Cell Pathways, Inc.
702 Electronic Drive, Horsham PA 19044

December 28, 1999

Mr. Jonathan G. Katz, Secretary
Securities and Exchange Commission
450 Fifth Street
Washington, D.C. 20549

Re: Release No. 34-42037

File No. S7-24-99
Short Sale Regulations

Dear Mr. Katz:

I am the Secretary and General Counsel of Cell Pathways, Inc. ("CLPA" on the Nasdaq National Market). The experience of my company over the past year suggests that the Commission should first find effective ways to enforce the current short sale rules before considering any loosening of these rules.

Unenforced abuses of the current short sale rules are depriving individual investors of essential investor protections. They are also making it more expensive for companies to raise capital.

In the fall of 1999, the Wall Street Journal published an expose of illegal short selling strategies and tactics. The Commission should first address these illegal activities in a meaningful way.

The experience of Cell Pathways during 1999 has included the following elements:

- Short interest has risen in the period August - December to 5.2 million shares, or 20% of the outstanding 26.1 million shares. Since, for a variety of reasons, half or more of the 26.1 million outstanding shares are not available for trading, the short interest has risen to perhaps half of the available float.

- During the entire time of the rise in short interest, the company has had an unbroken string of positive developments. The company has never before made such advancements in its anti-cancer programs.

- We have been repeatedly advised by street sources that our stock cannot be borrowed; yet short interest continues to rise.

- False and misleading reports about the company have been circulated by sources allied with short-selling interests.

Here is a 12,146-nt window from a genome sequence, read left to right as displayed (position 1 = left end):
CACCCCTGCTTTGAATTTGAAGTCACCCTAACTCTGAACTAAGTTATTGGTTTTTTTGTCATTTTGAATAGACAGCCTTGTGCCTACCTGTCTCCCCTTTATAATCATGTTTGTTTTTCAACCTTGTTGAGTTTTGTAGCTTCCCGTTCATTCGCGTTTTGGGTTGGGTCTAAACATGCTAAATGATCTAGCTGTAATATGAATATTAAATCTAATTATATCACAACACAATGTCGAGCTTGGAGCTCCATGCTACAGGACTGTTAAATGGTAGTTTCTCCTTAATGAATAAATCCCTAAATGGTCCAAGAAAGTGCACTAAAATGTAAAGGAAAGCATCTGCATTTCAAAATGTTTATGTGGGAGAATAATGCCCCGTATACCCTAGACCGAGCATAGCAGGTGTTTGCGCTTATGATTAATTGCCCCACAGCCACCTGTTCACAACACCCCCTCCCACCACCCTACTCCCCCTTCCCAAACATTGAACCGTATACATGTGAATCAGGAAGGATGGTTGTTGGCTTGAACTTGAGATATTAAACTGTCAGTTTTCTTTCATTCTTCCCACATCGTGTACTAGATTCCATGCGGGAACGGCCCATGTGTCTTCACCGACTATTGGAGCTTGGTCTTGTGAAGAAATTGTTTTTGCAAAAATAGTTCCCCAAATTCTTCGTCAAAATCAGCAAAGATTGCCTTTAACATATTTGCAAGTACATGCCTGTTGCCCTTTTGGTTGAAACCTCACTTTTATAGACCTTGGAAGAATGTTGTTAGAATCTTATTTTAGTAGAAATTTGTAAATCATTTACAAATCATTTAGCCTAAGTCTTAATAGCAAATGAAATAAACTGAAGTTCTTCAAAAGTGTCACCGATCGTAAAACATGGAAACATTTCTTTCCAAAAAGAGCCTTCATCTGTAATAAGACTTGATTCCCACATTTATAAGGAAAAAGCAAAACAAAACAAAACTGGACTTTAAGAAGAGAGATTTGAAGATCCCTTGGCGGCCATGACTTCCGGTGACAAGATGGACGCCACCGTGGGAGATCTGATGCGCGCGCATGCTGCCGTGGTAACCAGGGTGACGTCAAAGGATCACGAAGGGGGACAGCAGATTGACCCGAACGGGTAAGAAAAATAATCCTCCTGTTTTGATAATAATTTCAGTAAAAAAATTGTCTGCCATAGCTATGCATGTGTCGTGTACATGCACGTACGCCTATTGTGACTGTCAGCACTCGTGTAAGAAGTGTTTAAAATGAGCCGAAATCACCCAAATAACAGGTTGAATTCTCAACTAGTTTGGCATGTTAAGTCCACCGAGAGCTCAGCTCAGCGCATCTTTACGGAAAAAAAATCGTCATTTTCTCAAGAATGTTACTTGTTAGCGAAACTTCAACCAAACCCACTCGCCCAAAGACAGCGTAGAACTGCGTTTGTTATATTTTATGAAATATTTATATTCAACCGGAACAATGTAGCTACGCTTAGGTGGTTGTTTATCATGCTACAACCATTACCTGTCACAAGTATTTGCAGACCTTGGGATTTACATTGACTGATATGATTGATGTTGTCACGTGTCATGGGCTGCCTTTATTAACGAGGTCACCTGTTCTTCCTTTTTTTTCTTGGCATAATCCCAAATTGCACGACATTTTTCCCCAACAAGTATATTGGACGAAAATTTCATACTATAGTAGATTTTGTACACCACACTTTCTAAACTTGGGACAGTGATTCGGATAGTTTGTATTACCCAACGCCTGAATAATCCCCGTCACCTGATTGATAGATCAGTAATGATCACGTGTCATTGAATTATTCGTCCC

- Various short-selling, capping and buy-high-sell-low strategies have been observed on a daily basis.

The effect of the foregoing has been twofold:

- it has substantially increased the number of shares in circulation and thereby depreciated the stock in the hands of our stockholders;

- it has depressed the price of the company's common stock and cost the company about $5 million in a recent $14 million financing.

With this experience in 1999, it is easy for us to advise the Commission that current short selling practices are operating to print stock certificates in unregulated fashion, thereby undermining two important priorities of our financial markets - protection of the investor and capital formation.

Rather than responding to the several dozen questions posed in the well-written release, we believe it more important to emphasize key considerations. Our recommendations are as follows.

1. Do not abolish short selling. Abolition of short selling would probably have the same effect as abolition of alcohol during Prohibition.

2. Recognize that the Internet has operated to exacerbate the damage done by short selling. Bulletin boards, chat rooms and other forms of instant universal communication have multiplied the tools of market manipulation. Regulatory authorities have not been able to keep pace.

3. Modernize your approach. Join the Internet. Use the Internet to administer and police short selling. Instead of allowing short selling to occur in a hidden fashion at levels of trading where it cannot be understood, require that all short sales be instantly reported on a universal Internet reporting system which simultaneously records the net long position of each account participating in a short sale and flags naked shorting, down-tick shorting and other bear raid shorting.